This site contains affiliate links to products. We may receive a commission for purchases made through these links. Learn more

We empathise with dogs more than other humans, study proves

Obviously - dogs are better

We empathise with dogs more than other humans, study proves

It’s official - humans love dogs more than they do other people.

Research by some very serious scientists at Northeastern University in Boston has found that humans display more empathy and are more emotionally affected by the suffering of dogs.

Personally we’re not surprised, but if you need more convincing, here’s how they back up their claims:

During the study, 240 people were shown fictional news reports about an attack “with a baseball bat by an unknown assailant” and each time the victim changed.

The fake police report said: “Arriving on the scene a few minutes after the attack, a police officer found the victim with one broken leg, multiple lacerations, and unconscious. No arrests have been made in the case.” The ‘victims’ included a one-year-old child, an adult in his 30s, a puppy and a six-year-old dog.

We empathise with dogs more than other humans, according to a new study

Unsurprisingly to dog lovers, the researchers discovered that battered dogs provoked more empathy than abused humans.

Professor Jack Levin and Professor Arnold Arluke think this could be because animals are less able to defend themselves. And they also reckon the findings would be similar with cats.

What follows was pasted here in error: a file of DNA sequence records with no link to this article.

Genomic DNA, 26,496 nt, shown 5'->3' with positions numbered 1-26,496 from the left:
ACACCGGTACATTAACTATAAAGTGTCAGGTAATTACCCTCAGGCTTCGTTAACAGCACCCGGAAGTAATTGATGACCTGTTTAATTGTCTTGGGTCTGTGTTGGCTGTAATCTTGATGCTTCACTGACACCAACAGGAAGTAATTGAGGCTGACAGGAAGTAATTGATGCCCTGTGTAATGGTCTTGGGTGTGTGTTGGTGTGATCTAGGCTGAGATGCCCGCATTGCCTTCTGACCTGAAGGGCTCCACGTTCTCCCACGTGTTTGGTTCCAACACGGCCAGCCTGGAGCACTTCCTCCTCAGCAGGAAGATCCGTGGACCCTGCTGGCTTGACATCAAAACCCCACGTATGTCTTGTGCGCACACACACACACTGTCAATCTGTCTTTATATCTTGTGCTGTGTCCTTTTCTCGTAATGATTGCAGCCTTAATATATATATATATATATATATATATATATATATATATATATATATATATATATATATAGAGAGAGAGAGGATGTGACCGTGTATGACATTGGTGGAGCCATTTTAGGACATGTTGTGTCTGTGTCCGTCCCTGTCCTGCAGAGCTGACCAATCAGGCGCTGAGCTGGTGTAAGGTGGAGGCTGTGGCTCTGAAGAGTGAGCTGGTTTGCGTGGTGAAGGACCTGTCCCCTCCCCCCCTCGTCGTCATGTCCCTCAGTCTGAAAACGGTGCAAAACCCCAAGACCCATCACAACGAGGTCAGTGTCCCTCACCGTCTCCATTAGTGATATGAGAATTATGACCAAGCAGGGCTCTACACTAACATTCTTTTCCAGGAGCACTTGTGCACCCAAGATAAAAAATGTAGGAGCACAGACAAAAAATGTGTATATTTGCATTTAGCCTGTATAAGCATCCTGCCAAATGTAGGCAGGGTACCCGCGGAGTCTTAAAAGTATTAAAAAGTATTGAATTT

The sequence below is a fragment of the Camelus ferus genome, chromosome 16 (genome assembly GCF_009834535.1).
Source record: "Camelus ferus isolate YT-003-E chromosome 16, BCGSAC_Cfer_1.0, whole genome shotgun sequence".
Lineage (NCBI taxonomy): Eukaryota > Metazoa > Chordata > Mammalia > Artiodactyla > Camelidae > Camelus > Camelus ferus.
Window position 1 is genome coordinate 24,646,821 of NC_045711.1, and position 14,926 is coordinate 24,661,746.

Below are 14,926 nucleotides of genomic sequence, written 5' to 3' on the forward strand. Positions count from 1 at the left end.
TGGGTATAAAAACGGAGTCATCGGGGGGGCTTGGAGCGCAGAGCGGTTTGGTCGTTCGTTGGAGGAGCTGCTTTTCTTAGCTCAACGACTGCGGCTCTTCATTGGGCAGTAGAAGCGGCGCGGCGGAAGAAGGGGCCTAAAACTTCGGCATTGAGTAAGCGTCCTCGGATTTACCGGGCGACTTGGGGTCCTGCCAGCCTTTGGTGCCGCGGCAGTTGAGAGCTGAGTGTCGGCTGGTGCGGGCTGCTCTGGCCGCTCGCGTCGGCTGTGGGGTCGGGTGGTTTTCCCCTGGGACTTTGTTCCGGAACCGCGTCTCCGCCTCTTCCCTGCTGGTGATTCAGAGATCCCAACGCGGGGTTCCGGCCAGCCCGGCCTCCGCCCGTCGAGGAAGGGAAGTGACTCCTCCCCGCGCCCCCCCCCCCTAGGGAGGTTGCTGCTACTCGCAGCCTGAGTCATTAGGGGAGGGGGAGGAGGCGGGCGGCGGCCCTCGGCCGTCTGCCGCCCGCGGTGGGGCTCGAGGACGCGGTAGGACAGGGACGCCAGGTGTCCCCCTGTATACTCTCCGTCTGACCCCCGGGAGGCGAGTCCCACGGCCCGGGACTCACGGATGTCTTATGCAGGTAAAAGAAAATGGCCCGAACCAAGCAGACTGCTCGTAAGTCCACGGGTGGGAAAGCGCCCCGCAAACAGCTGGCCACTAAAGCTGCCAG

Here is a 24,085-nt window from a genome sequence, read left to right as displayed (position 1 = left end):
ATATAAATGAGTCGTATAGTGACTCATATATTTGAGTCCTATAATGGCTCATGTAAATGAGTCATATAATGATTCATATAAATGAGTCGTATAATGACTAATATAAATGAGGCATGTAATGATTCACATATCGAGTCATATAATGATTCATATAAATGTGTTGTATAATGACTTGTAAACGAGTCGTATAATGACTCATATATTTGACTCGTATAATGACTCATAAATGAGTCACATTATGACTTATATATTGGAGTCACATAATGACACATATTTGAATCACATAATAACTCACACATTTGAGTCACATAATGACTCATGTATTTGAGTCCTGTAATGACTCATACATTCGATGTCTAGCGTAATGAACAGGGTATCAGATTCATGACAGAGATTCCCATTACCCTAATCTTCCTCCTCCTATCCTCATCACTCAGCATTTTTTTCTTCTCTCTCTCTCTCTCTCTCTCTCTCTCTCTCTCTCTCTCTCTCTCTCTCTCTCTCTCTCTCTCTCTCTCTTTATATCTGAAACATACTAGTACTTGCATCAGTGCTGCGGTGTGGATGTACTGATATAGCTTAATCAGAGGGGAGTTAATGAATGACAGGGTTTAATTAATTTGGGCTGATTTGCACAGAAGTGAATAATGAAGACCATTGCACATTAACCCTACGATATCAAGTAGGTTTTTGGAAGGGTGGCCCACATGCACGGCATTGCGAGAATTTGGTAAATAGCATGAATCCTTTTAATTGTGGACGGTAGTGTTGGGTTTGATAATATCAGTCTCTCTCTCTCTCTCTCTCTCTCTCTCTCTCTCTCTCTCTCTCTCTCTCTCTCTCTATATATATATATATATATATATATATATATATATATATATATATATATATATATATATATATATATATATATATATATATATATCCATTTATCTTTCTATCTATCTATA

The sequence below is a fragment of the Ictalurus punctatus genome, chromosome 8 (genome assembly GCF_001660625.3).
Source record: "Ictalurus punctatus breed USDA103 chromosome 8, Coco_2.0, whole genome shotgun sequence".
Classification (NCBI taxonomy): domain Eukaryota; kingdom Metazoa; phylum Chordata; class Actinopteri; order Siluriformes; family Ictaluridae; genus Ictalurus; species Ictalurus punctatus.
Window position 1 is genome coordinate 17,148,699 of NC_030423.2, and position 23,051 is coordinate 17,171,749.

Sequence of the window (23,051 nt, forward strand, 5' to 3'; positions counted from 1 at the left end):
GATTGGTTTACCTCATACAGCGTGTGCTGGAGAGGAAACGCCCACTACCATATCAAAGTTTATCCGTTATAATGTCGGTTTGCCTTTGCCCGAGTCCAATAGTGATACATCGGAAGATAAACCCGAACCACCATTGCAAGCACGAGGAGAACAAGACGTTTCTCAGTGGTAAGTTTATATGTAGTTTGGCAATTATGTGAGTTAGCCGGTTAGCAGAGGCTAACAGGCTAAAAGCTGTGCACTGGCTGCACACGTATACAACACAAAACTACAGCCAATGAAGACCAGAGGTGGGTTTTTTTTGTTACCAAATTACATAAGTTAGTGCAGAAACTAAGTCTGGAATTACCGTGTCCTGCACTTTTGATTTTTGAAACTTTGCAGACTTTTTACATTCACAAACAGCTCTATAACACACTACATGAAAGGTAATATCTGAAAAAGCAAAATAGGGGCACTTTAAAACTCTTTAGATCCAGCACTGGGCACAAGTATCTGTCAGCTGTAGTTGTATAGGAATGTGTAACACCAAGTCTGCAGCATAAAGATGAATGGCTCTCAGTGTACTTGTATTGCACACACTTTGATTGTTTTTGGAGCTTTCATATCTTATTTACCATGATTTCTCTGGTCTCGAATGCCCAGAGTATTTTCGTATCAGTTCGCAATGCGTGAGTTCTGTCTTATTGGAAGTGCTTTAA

“Respondents were significantly less distressed when adult humans were victimised,” the researchers said.

Professor Levin told the American Sociological Association: “The fact adult human crime victims receive less empathy than do child, puppy, and full-grown dog victims suggests adult dogs are regarded as dependent and vulnerable not unlike their younger canine counterparts and kids.

“In addition, it appears that adult humans are viewed as capable of protecting themselves while full-grown dogs are just seen as larger puppies.”

In an earlier study, researchers from Harrison’s Fund found that people were more likely to donate money to a suffering dog than to a suffering child, according to The Times.

When asked “Would you give £5 to save Harrison from a slow, painful death?” alongside images of a young boy and a dog, it was the pup who received the most donations. 

Now when you find yourself only talking to the dog at your mate’s next party you don’t need to feel bad - science is on your side! 

(Images: iStock / Harrison’s Fund)


Related Reviews and Shortlists